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"Bissell delivers a riveting, you-are-there account of the fall of Saigon — not just the dust-kicking helicopters and hands poking through embassy gates, but the behind-the-scenes activities of the likes of Donald Rumsfeld and Henry Kissinger." Kirkus Reviews
"A permanent contribution to the essential literature of America's catastrophic misadventure in Vietnam....This is a triumphant piece of work." Norman Rush
"In this touching, sometimes comic portrayal of a son's struggles to understand and cope with a father's dark experiences in Vietnam, Tom Bissell's maturing talents are on full display. He shows that wars never end, not only for the warriors but also for their children." Philip Caputo
"Bissell's prose can veer from skeweringly exact to over-the-top. Still, his keen desire to know the story behind his father's service in Vietnam lends the book an energy that makes it compelling." Seattle Times
"Bissell...brings more than just a 'lifetime of thinking' about Vietnam to his task. He also brings a luminous prose style and, perhaps more important, a clear, fresh eye to events that many of us have allowed to slip into the infuriatingly painful past." New York Times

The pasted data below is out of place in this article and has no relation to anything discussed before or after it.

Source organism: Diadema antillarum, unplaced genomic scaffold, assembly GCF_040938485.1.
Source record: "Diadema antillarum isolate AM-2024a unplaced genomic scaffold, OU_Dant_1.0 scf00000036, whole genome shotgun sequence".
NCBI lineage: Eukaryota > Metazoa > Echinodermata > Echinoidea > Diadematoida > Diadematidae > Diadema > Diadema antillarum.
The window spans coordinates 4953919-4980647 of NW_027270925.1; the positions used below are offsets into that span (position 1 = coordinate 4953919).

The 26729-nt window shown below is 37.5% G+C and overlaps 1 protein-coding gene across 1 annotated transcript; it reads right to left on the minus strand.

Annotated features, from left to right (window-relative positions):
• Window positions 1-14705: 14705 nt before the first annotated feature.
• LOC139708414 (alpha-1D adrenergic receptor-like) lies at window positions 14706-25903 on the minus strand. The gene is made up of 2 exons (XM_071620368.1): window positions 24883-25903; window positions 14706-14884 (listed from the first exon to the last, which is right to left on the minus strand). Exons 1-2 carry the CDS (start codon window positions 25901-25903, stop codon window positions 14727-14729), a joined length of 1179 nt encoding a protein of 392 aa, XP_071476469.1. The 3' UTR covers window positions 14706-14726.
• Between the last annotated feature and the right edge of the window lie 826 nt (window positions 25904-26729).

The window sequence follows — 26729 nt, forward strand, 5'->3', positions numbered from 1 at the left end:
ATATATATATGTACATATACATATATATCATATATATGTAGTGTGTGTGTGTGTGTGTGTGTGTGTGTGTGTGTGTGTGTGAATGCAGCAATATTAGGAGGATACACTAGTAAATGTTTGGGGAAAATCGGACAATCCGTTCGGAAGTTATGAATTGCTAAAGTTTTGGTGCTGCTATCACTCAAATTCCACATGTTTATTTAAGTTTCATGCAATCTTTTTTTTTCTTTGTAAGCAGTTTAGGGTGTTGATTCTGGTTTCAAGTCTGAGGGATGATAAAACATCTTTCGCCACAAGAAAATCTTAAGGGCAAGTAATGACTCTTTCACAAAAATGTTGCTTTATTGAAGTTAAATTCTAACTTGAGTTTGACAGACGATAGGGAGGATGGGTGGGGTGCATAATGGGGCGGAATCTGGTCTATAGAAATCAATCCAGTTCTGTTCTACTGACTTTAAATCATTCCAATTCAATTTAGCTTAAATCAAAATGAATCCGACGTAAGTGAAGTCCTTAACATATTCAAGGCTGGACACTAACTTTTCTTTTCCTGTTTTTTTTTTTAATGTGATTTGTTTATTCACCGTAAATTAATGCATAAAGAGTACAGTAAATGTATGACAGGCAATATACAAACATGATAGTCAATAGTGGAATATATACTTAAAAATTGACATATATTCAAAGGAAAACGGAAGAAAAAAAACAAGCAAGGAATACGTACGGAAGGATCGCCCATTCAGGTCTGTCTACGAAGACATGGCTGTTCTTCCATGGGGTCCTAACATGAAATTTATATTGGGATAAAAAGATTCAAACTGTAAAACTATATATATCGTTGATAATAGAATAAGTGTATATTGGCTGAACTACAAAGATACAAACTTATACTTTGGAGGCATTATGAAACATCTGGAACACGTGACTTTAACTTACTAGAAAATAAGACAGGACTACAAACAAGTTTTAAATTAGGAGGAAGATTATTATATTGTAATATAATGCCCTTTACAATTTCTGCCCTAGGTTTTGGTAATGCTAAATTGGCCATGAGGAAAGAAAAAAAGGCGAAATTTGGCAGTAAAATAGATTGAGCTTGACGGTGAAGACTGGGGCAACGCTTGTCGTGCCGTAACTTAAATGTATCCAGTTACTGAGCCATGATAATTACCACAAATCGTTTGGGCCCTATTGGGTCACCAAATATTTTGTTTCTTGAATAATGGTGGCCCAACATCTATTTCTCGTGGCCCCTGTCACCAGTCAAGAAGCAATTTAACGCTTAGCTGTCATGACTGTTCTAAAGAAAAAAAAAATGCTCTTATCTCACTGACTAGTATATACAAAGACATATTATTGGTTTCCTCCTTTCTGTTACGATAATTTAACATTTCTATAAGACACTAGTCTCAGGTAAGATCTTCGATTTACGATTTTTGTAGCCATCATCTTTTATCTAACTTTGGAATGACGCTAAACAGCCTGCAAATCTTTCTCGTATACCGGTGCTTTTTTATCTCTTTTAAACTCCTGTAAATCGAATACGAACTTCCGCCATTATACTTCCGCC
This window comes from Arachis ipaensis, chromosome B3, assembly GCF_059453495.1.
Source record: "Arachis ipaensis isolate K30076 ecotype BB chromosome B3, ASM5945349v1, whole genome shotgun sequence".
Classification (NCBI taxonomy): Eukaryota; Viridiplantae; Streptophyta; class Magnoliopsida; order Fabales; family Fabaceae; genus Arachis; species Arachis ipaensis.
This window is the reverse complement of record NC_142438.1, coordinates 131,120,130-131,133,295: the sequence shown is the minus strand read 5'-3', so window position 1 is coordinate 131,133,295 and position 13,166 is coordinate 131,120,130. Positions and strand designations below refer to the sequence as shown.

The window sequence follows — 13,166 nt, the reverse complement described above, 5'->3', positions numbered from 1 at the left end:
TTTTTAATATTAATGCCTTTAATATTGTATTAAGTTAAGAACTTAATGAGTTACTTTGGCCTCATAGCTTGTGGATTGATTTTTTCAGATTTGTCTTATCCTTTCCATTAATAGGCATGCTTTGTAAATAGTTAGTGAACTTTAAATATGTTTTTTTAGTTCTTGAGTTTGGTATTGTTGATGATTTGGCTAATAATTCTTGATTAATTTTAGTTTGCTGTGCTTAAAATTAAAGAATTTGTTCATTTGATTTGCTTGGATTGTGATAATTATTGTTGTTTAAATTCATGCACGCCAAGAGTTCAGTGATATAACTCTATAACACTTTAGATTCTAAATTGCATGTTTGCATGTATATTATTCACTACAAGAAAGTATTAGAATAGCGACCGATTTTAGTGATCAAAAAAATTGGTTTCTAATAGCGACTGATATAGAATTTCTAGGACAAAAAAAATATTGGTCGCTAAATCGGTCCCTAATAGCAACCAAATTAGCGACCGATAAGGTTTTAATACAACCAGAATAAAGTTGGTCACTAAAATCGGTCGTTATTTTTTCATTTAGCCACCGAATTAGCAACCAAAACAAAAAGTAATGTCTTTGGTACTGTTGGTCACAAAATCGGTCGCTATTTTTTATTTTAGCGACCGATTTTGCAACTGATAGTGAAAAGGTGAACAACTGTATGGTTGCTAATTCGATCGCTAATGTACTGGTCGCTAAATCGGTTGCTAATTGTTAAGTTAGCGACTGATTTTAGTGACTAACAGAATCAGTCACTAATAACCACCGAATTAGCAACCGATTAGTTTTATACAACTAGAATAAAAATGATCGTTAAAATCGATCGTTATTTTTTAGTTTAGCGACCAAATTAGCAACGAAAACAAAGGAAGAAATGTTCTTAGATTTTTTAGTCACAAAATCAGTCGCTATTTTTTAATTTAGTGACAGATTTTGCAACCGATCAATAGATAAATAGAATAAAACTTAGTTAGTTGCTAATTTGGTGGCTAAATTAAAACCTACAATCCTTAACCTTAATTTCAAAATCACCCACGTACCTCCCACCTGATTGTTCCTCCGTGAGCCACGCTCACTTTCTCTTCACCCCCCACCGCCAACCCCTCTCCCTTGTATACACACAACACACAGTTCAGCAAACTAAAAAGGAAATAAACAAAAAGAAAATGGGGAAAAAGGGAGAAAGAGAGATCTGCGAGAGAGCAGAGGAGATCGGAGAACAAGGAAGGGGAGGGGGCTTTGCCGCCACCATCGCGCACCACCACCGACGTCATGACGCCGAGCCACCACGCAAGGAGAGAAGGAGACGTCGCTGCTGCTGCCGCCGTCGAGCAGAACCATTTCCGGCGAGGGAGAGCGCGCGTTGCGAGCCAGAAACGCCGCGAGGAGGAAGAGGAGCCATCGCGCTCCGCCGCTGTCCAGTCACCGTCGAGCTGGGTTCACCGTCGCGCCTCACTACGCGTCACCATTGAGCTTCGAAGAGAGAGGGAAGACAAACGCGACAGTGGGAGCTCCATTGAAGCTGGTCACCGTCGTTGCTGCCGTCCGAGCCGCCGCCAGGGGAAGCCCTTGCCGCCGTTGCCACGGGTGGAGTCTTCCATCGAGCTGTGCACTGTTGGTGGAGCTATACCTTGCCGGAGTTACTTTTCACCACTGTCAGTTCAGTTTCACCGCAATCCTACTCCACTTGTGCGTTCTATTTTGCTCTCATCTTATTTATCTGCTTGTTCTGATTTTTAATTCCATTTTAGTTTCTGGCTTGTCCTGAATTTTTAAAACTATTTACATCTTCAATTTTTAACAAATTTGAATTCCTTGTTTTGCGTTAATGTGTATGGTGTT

"Given the volume of history and the breadth of the travel writing, there are times when the book seems to pay insufficient attention to the father-son relationship. But their exchanges are always memorable." Los Angeles Times
Acclaimed author Bissell recounts his journey to Vietnam with his veteran father in this haunting and luminous book as they travel the country together and reflect on the war experience, both from someone who was there and from the son who grew up in its wake.
About the Author
Tom Bissell is the author of Chasing the Sea and God Lives in St. Petersburg, and a contributing editor for Harper's Magazine and The Virginia Quarterly Review. In 2006 he was awarded the Rome Fellowship by the American Academy of Arts and Letters, and his work has been selected several times by the "Best American Short Stories," "Best American Travel Writing," and "Best American Science Writing" series. He lives in Rome.